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Monday, January 26, 2015

More Heroin Legislation Introduced in General Assembly

Campbell County Representative Dennis Keene (D-Wilder) has proposed what he calls a "compromise bill" to the Kentucky House of Representatives that will address the growing heroin problem in Northern Kentucky and throughout the Commonwealth.

Keene filed House Bill 53 with the hope of addressing the growing heroin problem.  Several other House members also filed legislation, so Rep. Keene is meeting with those members in Frankfort to seek a single piece of legislation that can be passed during this year’s legislative session.

The first meeting of the group of legislators met last Thursday in Frankfort.

Keene's legislation is in addition to Senate Bill 5, introduced by Senator Chris McDaniel, of Taylor Mill, and which passed the Kentucky Senate during the session's first week.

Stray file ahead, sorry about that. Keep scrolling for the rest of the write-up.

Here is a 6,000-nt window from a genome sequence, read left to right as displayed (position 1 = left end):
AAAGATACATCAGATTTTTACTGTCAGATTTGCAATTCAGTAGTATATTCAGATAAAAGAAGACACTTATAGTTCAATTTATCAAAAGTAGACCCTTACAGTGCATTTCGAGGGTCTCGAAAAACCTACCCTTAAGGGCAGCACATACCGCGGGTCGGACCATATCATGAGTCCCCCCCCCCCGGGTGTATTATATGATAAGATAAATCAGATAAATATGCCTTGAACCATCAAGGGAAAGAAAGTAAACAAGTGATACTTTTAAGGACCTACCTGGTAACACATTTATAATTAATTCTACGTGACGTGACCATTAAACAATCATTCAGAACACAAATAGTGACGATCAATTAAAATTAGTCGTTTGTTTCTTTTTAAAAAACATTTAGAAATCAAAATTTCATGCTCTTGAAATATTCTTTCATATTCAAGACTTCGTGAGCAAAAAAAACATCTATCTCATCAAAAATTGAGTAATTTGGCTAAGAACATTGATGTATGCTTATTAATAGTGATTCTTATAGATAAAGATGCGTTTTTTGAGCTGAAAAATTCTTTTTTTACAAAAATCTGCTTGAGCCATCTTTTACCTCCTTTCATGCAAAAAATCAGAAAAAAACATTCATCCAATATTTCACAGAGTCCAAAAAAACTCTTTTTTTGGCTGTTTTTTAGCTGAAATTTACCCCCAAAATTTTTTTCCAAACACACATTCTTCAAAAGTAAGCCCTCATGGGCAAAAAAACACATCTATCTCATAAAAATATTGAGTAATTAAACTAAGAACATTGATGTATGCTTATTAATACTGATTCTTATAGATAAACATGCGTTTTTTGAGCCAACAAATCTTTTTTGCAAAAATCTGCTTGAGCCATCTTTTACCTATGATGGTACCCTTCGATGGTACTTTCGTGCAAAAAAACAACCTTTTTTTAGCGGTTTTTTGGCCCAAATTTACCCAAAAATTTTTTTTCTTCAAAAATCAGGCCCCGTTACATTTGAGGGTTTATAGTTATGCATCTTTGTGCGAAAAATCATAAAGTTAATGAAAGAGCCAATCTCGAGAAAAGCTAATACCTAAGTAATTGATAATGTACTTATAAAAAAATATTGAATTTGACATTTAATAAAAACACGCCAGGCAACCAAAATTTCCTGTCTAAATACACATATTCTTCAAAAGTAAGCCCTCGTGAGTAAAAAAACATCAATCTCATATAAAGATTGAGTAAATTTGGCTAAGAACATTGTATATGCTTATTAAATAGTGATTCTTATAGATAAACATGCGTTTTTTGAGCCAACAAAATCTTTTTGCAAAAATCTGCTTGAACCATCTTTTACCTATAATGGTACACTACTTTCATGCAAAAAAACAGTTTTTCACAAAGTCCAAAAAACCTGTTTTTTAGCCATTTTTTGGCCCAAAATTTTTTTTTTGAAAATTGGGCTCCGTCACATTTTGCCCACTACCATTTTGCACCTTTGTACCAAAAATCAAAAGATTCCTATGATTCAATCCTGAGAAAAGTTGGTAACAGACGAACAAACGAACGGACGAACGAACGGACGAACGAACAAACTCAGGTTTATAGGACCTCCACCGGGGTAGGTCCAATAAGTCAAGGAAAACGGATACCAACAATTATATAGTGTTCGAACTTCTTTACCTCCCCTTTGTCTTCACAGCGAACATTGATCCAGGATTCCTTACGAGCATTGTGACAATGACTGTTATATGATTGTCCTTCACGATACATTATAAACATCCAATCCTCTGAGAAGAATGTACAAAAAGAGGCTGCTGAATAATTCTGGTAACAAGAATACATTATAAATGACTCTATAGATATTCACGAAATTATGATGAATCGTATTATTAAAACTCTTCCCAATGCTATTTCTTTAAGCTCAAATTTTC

“The consequences of heroin use are severe in our region,” said Rep. Dennis Keene.  “In Northern Kentucky alone, the number of court cases relating to heroin has increased 500 percent from 2008 to 2012. This is a priority issue for me and we must pass a bill this session to begin to address the problem.”

Rep. Keene’s House Bill 53 includes the following provisions for dealing with the heroin problem:

Increased jail time for drug traffickers;
If a victim dies because of an overdose; trafficker would be charged with criminal homicide;
Officer protection through needle stick immunity;
Incentives to cooperate with law enforcement;
Increased treatment coverage (treatment, needle exchange option, parental rights, access to overdose antidote)

“Researchers at the University of Kentucky estimate that drug abuse overall costs Kentucky $6 billion annually in health care, treatment, accidents and other expenses,” said Keene. “The time is now to pass meaningful legislation that will address the problem and provide support for law enforcement and our judicial system when dealing with this massive issue.”

The General Assembly reconvenes on Feb. 3 for the remainder of the 2015 legislative session.

- Staff report

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